NSA eagle

Ultimately this might not be a big deal for businesses in the U.S., but particular for overseas enterprise users in regions like France and Germany which the U.S. government spies upon for troubling indeterminate reasons, BlackBerry may be the only commercial option.  And suffice it to say that as cooking your own alternative secured Android kernel is a tall task even for firmware experts, that means the market for this device are potentially huge.  Add in BlackBerry's growing portfolio of exclusive Android apps and services such as Picture Password, Password Keeper, BlackBerry Protect.

In the U.S., too, it may find buyers for a number of reasons including fears of domestic NSA surveillance, its devotion to the underappreciated slider form factor, and its solid overall spec.

BlackBerry Priv

Some may note the parallels between the story of the Priv and recent offerings from fellow Android holdout turned true believer, Finland's Nokia Oyj. (HEL:NOKIA), the pitch is quite different here.  Where Nokia is largely looking to leverage its brand to sell ODM devices (i.e. devices designed by third parties, typically in China or Taiwan) at budget prices on a thin margin, BlackBerry is selling a phone that's undeniably expensive but packs a passable high end spec with one serious selling point -- it's a monster in the security department.

Priv -- a device who gets its name from the linguistic stem of "privilege" and "privacy" -- packs an enviable security pedigree and software portfolio.  On those points it puts basically every other Android smartphone to shame and even gives Apple's iPhone a run for its money.  In fact, given that the NSA and other U.S. spy agencies have already boasted pretty vocally about having easy access to iOS, the new kid on the block may be the most compelling phone on the block -- Android or otherwise -- for those who value their privacy.

III. Best Kept Secret

That said, if there's one unfortunately aspect it's that it took so long for BlackBerry to follow this road.  While the end result may be impeccable, BlackBerry's brand is so battered that it will have a far harder taking its message to customers.  This kind of device -- with yesteryear's high end hardware -- could have been the biggest smartphone launch of 2012 given the brand's lingering reach.

Instead at the tail end of 2015 it's a big deal but one that most won't realize.  Even the faithful over at CrackBerry call the advertising pitch "a little creepy", which bodes ill of how it will be perceived.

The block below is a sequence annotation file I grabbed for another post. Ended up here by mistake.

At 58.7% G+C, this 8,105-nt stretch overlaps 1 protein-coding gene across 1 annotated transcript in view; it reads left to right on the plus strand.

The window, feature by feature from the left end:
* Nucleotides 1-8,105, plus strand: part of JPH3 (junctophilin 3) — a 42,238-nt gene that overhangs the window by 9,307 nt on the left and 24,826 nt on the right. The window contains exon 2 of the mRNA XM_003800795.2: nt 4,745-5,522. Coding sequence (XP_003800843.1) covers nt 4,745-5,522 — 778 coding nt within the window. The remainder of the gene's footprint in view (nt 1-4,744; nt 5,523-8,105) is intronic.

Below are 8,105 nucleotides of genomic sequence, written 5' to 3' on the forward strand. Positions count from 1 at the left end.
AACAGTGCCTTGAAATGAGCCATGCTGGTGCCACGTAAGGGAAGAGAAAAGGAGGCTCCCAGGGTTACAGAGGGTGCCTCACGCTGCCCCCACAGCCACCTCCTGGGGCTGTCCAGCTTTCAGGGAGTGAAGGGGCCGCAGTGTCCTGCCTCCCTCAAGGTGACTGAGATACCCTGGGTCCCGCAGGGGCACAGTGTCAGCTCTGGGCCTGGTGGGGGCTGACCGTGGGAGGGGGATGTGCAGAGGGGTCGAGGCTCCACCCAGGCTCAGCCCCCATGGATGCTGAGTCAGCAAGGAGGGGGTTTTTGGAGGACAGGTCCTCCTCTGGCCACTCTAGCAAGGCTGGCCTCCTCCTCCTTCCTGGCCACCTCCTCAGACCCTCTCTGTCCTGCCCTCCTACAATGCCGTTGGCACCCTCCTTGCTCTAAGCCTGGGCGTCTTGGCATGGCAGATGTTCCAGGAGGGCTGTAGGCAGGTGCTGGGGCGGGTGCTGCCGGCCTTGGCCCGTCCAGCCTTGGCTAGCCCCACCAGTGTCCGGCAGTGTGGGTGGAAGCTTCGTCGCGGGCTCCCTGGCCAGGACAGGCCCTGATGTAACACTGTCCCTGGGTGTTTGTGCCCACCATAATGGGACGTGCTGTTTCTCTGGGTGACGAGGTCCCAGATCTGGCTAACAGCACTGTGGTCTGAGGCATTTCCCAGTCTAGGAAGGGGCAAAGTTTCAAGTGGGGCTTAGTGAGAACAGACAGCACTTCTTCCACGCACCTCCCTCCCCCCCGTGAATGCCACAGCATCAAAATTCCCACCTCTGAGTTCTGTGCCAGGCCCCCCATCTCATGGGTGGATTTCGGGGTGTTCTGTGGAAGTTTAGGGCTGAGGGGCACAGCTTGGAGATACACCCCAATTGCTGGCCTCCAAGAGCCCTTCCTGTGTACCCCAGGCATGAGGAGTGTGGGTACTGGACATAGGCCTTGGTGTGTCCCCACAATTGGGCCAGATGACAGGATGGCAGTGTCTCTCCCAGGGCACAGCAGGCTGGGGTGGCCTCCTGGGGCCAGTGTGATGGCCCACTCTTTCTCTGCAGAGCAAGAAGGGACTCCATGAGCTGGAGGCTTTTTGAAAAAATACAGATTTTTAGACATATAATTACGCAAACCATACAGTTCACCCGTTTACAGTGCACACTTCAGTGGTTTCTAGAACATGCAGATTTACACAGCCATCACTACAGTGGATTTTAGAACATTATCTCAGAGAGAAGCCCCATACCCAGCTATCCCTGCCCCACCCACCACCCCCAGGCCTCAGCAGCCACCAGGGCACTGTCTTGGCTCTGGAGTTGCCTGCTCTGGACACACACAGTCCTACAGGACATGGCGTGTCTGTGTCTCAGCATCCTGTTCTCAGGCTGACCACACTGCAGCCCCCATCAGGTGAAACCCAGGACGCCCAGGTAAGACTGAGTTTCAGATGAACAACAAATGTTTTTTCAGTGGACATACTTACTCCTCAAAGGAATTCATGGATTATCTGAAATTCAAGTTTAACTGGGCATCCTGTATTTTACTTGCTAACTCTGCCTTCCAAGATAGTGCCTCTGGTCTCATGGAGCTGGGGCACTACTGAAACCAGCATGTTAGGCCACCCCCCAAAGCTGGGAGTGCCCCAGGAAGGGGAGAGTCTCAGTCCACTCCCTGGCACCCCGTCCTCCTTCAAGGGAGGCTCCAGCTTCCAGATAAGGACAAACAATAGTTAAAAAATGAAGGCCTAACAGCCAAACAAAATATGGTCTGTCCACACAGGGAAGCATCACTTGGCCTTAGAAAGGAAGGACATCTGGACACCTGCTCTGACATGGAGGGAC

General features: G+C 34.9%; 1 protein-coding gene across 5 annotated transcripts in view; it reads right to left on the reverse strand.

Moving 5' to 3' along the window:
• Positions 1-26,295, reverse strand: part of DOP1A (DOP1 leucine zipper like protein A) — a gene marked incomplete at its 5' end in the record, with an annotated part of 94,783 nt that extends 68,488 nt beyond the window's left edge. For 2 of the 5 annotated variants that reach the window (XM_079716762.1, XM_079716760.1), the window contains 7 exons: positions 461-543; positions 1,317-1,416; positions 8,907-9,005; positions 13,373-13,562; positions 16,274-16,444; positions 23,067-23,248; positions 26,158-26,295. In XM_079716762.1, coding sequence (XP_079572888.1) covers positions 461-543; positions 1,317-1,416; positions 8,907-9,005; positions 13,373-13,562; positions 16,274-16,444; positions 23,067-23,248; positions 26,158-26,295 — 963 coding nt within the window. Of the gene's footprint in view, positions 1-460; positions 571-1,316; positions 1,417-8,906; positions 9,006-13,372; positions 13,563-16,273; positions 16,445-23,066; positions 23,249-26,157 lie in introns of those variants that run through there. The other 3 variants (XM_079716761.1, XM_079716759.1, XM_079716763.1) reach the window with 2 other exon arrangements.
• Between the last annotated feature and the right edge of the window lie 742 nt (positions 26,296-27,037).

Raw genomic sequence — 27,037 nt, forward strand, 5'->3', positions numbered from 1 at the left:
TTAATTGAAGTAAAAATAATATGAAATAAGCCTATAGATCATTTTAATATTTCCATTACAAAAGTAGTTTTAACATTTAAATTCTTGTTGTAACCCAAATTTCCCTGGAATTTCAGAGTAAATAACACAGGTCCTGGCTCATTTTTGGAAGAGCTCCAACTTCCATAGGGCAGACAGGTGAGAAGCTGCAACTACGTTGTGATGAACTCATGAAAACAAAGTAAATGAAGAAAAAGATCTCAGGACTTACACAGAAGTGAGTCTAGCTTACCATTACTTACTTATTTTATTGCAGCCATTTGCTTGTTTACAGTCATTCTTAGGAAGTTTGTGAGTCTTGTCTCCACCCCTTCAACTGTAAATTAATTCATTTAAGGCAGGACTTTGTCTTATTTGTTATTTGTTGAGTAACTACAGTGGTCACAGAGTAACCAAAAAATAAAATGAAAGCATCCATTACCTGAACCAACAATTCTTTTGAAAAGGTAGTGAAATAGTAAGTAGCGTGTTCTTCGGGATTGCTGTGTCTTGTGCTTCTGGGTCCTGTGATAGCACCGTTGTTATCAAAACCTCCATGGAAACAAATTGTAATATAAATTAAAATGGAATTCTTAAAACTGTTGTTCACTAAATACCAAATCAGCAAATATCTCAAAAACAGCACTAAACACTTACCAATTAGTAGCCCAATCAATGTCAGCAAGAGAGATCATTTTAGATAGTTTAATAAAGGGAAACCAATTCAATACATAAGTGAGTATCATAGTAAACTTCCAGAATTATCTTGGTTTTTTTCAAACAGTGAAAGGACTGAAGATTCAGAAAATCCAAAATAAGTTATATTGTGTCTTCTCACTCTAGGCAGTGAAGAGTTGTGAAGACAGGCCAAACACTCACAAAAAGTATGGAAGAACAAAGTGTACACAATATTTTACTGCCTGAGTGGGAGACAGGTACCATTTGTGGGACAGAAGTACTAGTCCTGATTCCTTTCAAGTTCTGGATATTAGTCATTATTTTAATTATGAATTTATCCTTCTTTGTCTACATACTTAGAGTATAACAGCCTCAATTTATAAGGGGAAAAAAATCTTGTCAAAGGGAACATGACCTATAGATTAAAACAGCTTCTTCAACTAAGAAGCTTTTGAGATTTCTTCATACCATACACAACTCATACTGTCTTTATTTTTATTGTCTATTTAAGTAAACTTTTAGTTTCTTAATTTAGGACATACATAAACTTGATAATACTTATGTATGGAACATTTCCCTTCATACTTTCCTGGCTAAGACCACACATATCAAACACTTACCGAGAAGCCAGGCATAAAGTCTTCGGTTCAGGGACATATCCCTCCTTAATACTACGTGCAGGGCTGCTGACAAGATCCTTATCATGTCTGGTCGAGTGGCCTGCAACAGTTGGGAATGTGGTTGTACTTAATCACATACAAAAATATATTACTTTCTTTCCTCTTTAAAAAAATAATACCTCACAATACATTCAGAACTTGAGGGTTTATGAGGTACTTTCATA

Simply put BlackBerry's pitch is perhaps so sophisticated that the average consumer will have trouble fully understanding or appreciating it.  And there's troubling signs for carrier support in the U.S., as well.  For now AT&T -- a network with a penchant for giving challenger devices a shot -- has been the only carrier to announce plans to support it.

While the Priv may be the most secure smartphone on the market -- and a shockingly solid Android smartphone from a fun perspective as well, I would predict it will almost assuredly not get the media coverage or sales it deserves.  Some would say that's because the average customer doesn't appreciate security.  I would argue that's only partially true.

The average customer can likely appreciate much of what the Priv embodies.  The problem is really the Priv -- or perhaps more aptly who is making it.  BlackBerry's underwhelming mobile platform, string of disappointing devices, and embarassing slide in the consumer gadget market make this kind of the case of the boy who cried wolf.  BlackBerry has cooked up a killer smartphone, but since it took so long few will ultimately appreciate this sophisticated beauty.

BlackBerry Priv

But on a more optimistic note, I would argue BlackBerry shouldn't pin too much on this device's release.  It may be disappointing to see a device that should be a star get overlooked.  But just as making enough underwhelming devices will eventually earn you a ticket to obscurity (as BlackBerry knows all too well), making hero devices will eventually do the opposite.  Thus while the Priv may be overlooked hero BlackBerry should stick to its guns because it's on to something very good.

Sources: AT&T on PR Newswire, BlackBerry on YouTube [1], [2], BlackBerry [official blog]

"If you look at the last five years, if you look at what major innovations have occurred in computing technology, every single one of them came from AMD. Not a single innovation came from Intel." -- AMD CEO Hector Ruiz in 2007